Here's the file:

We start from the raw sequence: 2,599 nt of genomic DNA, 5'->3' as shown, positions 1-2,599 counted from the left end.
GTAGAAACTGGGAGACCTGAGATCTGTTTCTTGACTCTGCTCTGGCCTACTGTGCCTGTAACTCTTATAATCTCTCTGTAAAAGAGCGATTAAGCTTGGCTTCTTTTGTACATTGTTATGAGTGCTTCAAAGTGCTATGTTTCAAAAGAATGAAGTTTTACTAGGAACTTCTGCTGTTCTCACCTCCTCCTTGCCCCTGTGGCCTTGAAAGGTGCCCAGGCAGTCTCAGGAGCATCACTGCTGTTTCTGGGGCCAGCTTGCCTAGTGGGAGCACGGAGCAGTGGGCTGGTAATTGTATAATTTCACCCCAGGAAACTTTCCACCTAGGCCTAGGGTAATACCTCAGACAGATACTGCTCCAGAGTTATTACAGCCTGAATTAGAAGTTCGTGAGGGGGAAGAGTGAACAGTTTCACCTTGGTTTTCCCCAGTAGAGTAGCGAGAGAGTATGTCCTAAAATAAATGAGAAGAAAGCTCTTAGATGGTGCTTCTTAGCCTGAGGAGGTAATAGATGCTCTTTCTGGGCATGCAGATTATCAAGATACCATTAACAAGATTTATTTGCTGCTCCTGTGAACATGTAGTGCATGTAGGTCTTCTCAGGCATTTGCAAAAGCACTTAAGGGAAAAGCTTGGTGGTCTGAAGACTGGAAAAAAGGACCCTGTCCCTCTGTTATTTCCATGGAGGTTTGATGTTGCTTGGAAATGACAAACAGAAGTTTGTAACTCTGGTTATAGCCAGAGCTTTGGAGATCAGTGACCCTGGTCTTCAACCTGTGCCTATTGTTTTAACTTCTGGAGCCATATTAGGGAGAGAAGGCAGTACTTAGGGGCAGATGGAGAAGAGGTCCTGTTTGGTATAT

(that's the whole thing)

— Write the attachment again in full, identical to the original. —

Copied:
We start from the raw sequence: 2,599 nt of genomic DNA, 5'->3' as shown, positions 1-2,599 counted from the left end.
GTAGAAACTGGGAGACCTGAGATCTGTTTCTTGACTCTGCTCTGGCCTACTGTGCCTGTAACTCTTATAATCTCTCTGTAAAAGAGCGATTAAGCTTGGCTTCTTTTGTACATTGTTATGAGTGCTTCAAAGTGCTATGTTTCAAAAGAATGAAGTTTTACTAGGAACTTCTGCTGTTCTCACCTCCTCCTTGCCCCTGTGGCCTTGAAAGGTGCCCAGGCAGTCTCAGGAGCATCACTGCTGTTTCTGGGGCCAGCTTGCCTAGTGGGAGCACGGAGCAGTGGGCTGGTAATTGTATAATTTCACCCCAGGAAACTTTCCACCTAGGCCTAGGGTAATACCTCAGACAGATACTGCTCCAGAGTTATTACAGCCTGAATTAGAAGTTCGTGAGGGGGAAGAGTGAACAGTTTCACCTTGGTTTTCCCCAGTAGAGTAGCGAGAGAGTATGTCCTAAAATAAATGAGAAGAAAGCTCTTAGATGGTGCTTCTTAGCCTGAGGAGGTAATAGATGCTCTTTCTGGGCATGCAGATTATCAAGATACCATTAACAAGATTTATTTGCTGCTCCTGTGAACATGTAGTGCATGTAGGTCTTCTCAGGCATTTGCAAAAGCACTTAAGGGAAAAGCTTGGTGGTCTGAAGACTGGAAAAAAGGACCCTGTCCCTCTGTTATTTCCATGGAGGTTTGATGTTGCTTGGAAATGACAAACAGAAGTTTGTAACTCTGGTTATAGCCAGAGCTTTGGAGATCAGTGACCCTGGTCTTCAACCTGTGCCTATTGTTTTAACTTCTGGAGCCATATTAGGGAGAGAAGGCAGTACTTAGGGGCAGATGGAGAAGAGGTCCTGTTTGGTATAT